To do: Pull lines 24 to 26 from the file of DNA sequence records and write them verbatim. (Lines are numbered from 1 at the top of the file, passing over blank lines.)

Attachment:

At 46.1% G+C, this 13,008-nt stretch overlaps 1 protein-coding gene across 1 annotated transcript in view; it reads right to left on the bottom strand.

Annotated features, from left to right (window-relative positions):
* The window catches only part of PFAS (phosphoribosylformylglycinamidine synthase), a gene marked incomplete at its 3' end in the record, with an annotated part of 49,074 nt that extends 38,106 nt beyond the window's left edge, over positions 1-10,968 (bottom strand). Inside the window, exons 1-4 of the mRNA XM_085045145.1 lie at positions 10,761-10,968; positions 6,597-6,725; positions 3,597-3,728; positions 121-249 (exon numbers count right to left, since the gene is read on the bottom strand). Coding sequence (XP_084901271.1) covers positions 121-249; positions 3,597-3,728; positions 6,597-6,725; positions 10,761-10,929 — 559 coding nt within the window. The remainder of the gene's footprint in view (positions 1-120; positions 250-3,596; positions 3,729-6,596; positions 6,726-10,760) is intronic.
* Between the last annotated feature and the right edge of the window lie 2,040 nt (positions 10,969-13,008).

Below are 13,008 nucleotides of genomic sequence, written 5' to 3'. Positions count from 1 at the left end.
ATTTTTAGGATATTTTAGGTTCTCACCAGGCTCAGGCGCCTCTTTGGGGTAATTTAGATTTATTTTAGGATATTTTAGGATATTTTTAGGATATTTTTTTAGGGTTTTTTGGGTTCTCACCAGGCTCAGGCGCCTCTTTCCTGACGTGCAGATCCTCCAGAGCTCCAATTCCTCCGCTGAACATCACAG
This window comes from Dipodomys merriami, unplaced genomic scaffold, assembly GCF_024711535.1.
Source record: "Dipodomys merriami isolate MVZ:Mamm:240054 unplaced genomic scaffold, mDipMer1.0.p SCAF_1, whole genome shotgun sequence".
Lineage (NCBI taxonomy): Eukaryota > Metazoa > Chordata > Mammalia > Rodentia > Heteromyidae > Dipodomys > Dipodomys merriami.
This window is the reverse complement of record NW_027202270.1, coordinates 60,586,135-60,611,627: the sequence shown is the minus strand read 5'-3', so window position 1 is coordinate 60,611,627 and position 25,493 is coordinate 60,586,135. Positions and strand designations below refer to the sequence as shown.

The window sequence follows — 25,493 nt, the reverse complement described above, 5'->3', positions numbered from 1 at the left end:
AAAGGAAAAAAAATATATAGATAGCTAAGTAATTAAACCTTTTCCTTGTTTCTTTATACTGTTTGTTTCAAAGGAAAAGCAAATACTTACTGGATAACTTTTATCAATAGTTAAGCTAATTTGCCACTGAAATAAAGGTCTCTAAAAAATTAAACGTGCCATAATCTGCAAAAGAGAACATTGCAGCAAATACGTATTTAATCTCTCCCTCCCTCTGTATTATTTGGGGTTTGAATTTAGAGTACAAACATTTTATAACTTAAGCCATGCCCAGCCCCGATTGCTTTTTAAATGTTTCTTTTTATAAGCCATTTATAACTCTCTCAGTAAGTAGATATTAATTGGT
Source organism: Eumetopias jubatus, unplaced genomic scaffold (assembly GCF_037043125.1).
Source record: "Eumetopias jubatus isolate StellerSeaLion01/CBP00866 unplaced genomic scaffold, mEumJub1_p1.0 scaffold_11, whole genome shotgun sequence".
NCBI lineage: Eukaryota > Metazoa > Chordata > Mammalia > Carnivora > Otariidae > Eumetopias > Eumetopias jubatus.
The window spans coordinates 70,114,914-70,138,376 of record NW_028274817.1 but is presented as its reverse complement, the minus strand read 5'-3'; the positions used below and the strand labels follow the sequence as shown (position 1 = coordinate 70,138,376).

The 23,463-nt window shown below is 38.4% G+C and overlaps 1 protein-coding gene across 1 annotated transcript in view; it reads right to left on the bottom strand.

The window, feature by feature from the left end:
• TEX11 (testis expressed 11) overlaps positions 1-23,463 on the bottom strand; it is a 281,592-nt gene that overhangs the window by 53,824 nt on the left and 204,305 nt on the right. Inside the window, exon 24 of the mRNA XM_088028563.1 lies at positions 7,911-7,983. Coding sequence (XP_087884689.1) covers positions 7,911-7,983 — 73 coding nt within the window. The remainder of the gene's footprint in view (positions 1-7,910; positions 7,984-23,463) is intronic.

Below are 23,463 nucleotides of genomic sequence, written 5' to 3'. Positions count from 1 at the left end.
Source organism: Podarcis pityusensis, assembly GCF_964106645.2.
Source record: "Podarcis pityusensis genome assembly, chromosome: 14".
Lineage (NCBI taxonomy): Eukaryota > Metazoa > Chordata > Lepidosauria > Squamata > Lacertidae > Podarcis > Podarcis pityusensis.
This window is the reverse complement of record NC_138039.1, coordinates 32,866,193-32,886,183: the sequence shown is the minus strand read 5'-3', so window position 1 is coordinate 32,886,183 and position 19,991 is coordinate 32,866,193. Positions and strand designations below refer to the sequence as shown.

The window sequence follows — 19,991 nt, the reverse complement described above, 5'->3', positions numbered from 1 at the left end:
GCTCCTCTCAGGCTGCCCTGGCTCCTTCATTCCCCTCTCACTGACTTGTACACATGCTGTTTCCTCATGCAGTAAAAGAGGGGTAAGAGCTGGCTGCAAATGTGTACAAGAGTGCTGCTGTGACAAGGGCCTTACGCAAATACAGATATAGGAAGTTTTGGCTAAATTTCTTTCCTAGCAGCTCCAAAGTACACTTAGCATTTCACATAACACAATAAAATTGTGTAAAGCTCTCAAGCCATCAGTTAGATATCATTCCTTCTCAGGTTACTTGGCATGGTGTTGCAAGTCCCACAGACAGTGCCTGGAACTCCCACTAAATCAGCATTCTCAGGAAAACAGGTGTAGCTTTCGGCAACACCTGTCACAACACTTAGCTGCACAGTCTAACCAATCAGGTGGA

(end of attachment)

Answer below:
This window is the reverse complement of record NC_138039.1, coordinates 32,866,193-32,886,183: the sequence shown is the minus strand read 5'-3', so window position 1 is coordinate 32,886,183 and position 19,991 is coordinate 32,866,193. Positions and strand designations below refer to the sequence as shown.

The window sequence follows — 19,991 nt, the reverse complement described above, 5'->3', positions numbered from 1 at the left end:
GCTCCTCTCAGGCTGCCCTGGCTCCTTCATTCCCCTCTCACTGACTTGTACACATGCTGTTTCCTCATGCAGTAAAAGAGGGGTAAGAGCTGGCTGCAAATGTGTACAAGAGTGCTGCTGTGACAAGGGCCTTACGCAAATACAGATATAGGAAGTTTTGGCTAAATTTCTTTCCTAGCAGCTCCAAAGTACACTTAGCATTTCACATAACACAATAAAATTGTGTAAAGCTCTCAAGCCATCAGTTAGATATCATTCCTTCTCAGGTTACTTGGCATGGTGTTGCAAGTCCCACAGACAGTGCCTGGAACTCCCACTAAATCAGCATTCTCAGGAAAACAGGTGTAGCTTTCGGCAACACCTGTCACAACACTTAGCTGCACAGTCTAACCAATCAGGTGGA